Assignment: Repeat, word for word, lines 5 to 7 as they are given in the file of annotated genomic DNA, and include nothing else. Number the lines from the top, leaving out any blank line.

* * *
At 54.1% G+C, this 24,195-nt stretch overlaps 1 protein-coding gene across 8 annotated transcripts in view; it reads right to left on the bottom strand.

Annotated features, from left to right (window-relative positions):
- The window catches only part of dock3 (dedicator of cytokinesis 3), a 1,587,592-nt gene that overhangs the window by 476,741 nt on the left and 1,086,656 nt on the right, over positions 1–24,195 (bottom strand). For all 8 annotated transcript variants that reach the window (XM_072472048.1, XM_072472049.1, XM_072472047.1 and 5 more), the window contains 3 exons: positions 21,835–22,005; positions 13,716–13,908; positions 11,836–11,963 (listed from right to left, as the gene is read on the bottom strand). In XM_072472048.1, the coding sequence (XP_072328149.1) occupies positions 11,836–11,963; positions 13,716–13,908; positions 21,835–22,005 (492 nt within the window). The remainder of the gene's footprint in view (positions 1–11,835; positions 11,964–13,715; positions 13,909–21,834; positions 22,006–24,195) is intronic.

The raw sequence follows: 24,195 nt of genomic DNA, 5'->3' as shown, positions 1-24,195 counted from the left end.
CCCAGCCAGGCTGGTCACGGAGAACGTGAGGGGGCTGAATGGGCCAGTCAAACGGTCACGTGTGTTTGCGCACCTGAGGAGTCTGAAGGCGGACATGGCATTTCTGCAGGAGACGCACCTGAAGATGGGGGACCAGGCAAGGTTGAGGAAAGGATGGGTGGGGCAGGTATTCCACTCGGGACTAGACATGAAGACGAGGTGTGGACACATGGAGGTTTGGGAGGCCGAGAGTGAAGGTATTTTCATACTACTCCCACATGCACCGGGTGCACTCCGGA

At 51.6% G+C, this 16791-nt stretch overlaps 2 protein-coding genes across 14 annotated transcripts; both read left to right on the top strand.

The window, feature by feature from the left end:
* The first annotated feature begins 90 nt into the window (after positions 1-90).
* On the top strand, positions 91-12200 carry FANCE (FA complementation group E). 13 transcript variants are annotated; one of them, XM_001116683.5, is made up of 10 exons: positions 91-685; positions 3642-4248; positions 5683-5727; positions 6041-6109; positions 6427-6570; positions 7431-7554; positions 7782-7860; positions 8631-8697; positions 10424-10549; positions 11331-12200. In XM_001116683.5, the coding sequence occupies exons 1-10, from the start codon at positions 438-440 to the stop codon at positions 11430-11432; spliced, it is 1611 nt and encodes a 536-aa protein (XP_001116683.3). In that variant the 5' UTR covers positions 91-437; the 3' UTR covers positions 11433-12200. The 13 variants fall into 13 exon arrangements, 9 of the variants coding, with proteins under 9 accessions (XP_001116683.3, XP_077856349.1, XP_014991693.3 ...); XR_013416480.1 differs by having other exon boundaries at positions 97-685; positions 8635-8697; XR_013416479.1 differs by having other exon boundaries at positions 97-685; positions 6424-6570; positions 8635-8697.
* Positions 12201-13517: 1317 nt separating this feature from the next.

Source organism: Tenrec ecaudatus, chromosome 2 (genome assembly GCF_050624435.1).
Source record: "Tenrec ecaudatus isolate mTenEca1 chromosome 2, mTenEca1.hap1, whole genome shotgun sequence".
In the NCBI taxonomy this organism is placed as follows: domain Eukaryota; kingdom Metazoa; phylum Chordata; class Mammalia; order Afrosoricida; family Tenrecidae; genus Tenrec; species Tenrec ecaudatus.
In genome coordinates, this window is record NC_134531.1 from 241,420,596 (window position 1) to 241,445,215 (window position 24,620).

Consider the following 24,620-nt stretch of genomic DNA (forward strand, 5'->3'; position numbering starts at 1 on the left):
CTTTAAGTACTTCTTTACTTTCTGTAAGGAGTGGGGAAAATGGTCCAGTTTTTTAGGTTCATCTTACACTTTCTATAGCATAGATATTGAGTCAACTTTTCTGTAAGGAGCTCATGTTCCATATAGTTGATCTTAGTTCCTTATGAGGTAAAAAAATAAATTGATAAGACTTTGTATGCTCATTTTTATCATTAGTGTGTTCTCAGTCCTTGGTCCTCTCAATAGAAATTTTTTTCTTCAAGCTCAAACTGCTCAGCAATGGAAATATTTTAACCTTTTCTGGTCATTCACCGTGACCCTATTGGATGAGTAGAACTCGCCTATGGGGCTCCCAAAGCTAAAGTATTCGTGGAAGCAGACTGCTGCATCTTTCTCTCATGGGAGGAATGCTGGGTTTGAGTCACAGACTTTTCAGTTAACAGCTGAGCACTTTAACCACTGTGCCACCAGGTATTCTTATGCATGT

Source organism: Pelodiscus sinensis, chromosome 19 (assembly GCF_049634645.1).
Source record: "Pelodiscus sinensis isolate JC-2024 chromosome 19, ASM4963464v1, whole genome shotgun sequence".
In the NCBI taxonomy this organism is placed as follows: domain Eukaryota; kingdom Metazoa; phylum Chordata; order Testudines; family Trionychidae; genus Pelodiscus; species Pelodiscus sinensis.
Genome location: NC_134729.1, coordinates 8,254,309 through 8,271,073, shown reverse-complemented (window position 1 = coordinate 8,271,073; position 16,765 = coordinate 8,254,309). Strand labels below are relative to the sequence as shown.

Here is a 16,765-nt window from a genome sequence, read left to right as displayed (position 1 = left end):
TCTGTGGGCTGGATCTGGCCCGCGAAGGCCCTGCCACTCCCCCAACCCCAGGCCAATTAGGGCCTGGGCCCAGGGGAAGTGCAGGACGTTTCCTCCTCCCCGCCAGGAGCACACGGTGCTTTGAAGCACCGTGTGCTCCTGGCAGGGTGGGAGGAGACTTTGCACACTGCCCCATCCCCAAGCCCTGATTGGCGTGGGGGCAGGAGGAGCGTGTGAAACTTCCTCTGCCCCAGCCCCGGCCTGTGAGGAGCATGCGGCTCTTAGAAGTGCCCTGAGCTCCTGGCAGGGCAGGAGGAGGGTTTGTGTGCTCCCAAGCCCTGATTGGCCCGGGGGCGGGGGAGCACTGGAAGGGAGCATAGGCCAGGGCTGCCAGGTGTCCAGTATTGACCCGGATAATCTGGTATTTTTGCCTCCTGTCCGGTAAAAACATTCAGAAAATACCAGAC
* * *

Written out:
CCCAGCCAGGCTGGTCACGGAGAACGTGAGGGGGCTGAATGGGCCAGTCAAACGGTCACGTGTGTTTGCGCACCTGAGGAGTCTGAAGGCGGACATGGCATTTCTGCAGGAGACGCACCTGAAGATGGGGGACCAGGCAAGGTTGAGGAAAGGATGGGTGGGGCAGGTATTCCACTCGGGACTAGACATGAAGACGAGGTGTGGACACATGGAGGTTTGGGAGGCCGAGAGTGAAGGTATTTTCATACTACTCCCACATGCACCGGGTGCACTCCGGA

At 51.6% G+C, this 16791-nt stretch overlaps 2 protein-coding genes across 14 annotated transcripts; both read left to right on the top strand.

The window, feature by feature from the left end: